Photo courtesy of Carol Lee.

To the fashion-conscious, outfit-repeating is an inconceivable act. Wearing the same outfit everyday for a week? An outrage. So that’s exactly what I decided to do last week.

In order to pull this off without me going crazy, I chose an outfit that was basic enough that most people wouldn’t notice, but stylish enough that I wasn’t completely bored. Most importantly, I needed something that would protect me from the dropping October temperature.

After deliberation, I decided on one of my classic tan fit — a term coined by a few of my friends after noticing a certain trend in my clothing choices. This consisted of a black turtleneck, beige slacks, a beige overcoat, and a black cashmere scarf. To spice it up a bit, I threw on some furry leopard-print flats. Satisfied, I took a deep breath and dove into the week.

It became apparent that picking out an outfit everyday wasn’t just fun, it’s a creative outlet.

Right away, I saw the appeal in not having to coordinate an outfit each morning, especially during midterm season. It was one less thing to think about, and it greatly expedited my morning routine. The ridiculous 10 to 15 minutes I used to spend in front of my closet in the morning transformed into a few extra minutes of blissful slumber.


Nobody seemed to notice or care, alleviating any fears I had about judgment from others. In fact, the only two people who even said anything were people I saw every day. One friend, perhaps afraid to offend me, haltingly mentioned that I was wearing a very similar ensemble as the day before, while the other straight-up asked if it was the same outfit she saw me in the previous day. My theory is that because, other than the shoes, the outfit was quite plain, it never caught anybody’s attention and therefore didn’t notice its repeat appearance. Or everybody was too polite to mention it. Either way, it worked for me.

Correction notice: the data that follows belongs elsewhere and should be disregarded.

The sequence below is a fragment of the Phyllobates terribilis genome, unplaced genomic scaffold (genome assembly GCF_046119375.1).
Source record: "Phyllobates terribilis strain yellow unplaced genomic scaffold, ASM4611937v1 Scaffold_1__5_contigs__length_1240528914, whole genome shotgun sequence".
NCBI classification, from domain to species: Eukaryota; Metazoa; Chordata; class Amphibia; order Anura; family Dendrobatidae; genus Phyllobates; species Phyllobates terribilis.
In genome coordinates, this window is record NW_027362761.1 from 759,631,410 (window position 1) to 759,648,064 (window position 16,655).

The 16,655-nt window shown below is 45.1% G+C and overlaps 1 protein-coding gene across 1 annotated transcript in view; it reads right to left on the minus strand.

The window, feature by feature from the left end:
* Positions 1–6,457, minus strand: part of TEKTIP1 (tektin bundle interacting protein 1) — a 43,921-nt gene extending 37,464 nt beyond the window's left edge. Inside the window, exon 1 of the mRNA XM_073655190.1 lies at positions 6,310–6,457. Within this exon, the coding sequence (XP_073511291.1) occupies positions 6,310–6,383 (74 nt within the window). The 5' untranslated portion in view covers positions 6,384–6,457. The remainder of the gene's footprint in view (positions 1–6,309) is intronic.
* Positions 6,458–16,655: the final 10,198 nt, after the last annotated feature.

What I didn’t like about this experience was the lack of creative freedom I had throughout the week in coordinating my appearance. Curating an outfit each day had served as a creative outlet. Getting dressed forced me to be contemplative, and frivolous even, when my chaotic college life refused to allow me to be imaginative in more traditional ways. Although convenient, having a set uniform ultimately stifled my spirit, leaving me bored and unsatisfied.

I missed dressing myself too much, and I’m undoubtedly looking forward to returning variety to my looks. But come finals season, you’ll maybe catch me wearing the same outfit two or three days in a row. Just maybe.

Email Carol Lee at [email protected]



Please enter your comment!
Please enter your name here